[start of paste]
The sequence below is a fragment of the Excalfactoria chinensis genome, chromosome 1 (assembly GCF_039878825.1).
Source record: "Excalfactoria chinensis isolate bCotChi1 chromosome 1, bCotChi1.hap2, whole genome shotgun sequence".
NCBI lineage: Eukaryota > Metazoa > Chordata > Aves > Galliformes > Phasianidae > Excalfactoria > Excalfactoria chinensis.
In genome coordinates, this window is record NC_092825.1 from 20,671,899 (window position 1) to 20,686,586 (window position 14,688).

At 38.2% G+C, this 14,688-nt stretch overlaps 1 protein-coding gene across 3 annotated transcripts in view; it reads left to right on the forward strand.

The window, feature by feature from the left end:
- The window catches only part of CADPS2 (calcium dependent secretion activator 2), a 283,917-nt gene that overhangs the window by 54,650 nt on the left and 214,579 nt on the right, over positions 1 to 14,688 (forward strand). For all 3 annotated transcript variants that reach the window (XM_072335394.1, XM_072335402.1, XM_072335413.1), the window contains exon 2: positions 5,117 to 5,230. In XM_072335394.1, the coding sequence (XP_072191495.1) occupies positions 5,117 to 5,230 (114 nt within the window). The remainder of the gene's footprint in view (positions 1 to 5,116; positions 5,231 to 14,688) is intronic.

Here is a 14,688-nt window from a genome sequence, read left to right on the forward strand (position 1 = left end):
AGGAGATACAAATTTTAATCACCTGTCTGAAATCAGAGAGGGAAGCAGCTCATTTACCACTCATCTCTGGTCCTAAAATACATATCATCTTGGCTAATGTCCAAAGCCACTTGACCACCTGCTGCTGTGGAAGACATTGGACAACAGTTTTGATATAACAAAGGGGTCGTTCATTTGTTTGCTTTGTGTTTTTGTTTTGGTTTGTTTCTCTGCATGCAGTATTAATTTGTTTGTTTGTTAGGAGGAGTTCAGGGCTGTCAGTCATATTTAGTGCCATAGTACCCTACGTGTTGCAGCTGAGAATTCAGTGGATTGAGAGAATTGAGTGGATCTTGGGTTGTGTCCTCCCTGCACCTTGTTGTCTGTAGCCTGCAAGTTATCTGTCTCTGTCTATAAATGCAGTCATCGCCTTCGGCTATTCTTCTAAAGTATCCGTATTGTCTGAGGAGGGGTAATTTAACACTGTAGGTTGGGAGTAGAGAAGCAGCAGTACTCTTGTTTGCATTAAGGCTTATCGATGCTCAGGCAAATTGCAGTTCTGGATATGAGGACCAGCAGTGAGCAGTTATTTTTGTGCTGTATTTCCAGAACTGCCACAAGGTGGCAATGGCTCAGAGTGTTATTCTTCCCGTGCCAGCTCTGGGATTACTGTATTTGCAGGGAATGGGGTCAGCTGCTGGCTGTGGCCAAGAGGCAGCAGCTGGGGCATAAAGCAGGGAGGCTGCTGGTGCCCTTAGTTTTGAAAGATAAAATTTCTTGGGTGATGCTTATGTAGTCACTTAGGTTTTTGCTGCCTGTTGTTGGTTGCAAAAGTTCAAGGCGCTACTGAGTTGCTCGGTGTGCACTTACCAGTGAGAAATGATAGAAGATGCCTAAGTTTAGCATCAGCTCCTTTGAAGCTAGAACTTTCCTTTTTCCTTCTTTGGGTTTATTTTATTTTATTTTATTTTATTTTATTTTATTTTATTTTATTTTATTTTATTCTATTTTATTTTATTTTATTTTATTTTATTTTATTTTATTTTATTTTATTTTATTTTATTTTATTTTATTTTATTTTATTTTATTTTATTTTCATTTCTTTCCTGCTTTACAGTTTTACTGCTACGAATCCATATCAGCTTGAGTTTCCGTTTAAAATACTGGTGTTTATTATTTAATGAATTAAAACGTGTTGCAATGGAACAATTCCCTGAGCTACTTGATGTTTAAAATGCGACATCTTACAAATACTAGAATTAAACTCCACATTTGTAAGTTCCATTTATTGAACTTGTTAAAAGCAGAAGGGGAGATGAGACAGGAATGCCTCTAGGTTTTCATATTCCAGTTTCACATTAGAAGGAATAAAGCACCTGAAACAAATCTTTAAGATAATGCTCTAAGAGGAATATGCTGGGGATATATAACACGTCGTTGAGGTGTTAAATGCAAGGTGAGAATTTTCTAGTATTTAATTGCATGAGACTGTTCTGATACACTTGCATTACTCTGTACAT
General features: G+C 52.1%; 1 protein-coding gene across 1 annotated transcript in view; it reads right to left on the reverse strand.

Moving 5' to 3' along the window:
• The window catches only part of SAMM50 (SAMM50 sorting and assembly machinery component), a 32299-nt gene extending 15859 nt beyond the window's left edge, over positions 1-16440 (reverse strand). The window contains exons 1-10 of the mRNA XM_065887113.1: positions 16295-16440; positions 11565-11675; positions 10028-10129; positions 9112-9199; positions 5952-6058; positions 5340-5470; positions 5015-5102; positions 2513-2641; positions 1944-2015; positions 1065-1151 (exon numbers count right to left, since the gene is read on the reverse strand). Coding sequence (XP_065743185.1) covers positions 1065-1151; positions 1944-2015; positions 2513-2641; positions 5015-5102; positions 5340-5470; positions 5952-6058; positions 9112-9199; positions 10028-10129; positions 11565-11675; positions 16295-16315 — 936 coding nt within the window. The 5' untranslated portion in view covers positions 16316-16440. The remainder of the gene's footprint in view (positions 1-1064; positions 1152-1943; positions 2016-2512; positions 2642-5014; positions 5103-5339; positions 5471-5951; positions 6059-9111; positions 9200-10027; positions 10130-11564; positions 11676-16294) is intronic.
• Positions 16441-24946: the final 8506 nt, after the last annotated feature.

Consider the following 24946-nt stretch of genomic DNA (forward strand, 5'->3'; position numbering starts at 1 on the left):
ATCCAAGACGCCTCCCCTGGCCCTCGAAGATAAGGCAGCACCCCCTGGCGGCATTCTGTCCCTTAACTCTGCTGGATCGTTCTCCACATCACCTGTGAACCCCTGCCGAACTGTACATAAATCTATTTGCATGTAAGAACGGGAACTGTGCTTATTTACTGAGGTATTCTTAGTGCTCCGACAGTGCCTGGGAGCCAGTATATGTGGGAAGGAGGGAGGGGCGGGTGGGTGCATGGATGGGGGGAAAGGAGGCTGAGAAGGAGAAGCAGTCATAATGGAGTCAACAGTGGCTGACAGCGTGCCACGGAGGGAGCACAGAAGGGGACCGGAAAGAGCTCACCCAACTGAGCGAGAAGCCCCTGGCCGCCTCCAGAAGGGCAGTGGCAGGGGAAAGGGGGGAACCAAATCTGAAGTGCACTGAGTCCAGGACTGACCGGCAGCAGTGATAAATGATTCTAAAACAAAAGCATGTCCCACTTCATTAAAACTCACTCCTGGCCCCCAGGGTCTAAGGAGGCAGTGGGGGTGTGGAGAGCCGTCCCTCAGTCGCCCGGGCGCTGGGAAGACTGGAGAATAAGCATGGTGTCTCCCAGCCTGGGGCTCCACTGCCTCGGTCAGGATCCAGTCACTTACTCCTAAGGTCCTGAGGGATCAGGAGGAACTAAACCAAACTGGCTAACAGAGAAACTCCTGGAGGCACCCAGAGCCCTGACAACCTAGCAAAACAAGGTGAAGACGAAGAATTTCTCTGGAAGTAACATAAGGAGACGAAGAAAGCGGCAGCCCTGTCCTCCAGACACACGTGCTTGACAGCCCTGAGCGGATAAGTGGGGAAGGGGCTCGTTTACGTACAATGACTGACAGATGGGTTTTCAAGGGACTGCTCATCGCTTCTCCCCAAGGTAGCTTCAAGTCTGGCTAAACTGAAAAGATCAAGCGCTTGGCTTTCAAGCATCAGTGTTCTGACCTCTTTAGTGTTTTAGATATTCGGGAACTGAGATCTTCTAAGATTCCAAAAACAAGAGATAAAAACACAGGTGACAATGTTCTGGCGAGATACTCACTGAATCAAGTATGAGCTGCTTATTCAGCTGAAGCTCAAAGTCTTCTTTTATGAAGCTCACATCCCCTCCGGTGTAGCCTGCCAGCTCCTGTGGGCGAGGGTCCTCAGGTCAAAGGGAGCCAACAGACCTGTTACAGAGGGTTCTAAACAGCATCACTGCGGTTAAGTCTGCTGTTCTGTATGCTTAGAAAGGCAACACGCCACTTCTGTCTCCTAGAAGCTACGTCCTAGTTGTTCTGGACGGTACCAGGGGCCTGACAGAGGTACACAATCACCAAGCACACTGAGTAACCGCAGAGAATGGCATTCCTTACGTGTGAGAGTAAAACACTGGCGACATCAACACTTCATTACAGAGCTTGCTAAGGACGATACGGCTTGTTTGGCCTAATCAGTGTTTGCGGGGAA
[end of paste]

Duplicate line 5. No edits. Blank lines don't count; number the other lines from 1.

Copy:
At 38.2% G+C, this 14,688-nt stretch overlaps 1 protein-coding gene across 3 annotated transcripts in view; it reads left to right on the forward strand.